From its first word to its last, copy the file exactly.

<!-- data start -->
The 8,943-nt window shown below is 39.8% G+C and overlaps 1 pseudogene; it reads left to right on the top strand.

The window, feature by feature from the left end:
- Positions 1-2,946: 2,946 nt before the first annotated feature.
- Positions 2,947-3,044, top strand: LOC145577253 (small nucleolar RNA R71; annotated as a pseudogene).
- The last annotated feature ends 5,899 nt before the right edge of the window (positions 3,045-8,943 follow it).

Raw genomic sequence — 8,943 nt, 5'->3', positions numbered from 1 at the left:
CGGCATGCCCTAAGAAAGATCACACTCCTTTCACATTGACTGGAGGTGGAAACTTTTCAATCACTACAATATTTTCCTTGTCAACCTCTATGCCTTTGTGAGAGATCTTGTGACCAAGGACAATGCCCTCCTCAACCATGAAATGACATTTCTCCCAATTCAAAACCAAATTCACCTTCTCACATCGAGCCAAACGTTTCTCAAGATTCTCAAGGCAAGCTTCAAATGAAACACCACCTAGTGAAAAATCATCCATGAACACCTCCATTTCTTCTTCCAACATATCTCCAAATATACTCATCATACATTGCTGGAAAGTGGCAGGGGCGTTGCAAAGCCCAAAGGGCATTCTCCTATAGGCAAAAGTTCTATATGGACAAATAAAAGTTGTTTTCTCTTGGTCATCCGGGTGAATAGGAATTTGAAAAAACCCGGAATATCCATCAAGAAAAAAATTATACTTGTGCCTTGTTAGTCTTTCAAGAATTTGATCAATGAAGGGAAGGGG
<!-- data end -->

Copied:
The 8,943-nt window shown below is 39.8% G+C and overlaps 1 pseudogene; it reads left to right on the top strand.

The window, feature by feature from the left end:
- Positions 1-2,946: 2,946 nt before the first annotated feature.
- Positions 2,947-3,044, top strand: LOC145577253 (small nucleolar RNA R71; annotated as a pseudogene).
- The last annotated feature ends 5,899 nt before the right edge of the window (positions 3,045-8,943 follow it).

Raw genomic sequence — 8,943 nt, 5'->3', positions numbered from 1 at the left:
CGGCATGCCCTAAGAAAGATCACACTCCTTTCACATTGACTGGAGGTGGAAACTTTTCAATCACTACAATATTTTCCTTGTCAACCTCTATGCCTTTGTGAGAGATCTTGTGACCAAGGACAATGCCCTCCTCAACCATGAAATGACATTTCTCCCAATTCAAAACCAAATTCACCTTCTCACATCGAGCCAAACGTTTCTCAAGATTCTCAAGGCAAGCTTCAAATGAAACACCACCTAGTGAAAAATCATCCATGAACACCTCCATTTCTTCTTCCAACATATCTCCAAATATACTCATCATACATTGCTGGAAAGTGGCAGGGGCGTTGCAAAGCCCAAAGGGCATTCTCCTATAGGCAAAAGTTCTATATGGACAAATAAAAGTTGTTTTCTCTTGGTCATCCGGGTGAATAGGAATTTGAAAAAACCCGGAATATCCATCAAGAAAAAAATTATACTTGTGCCTTGTTAGTCTTTCAAGAATTTGATCAATGAAGGGAAGGGG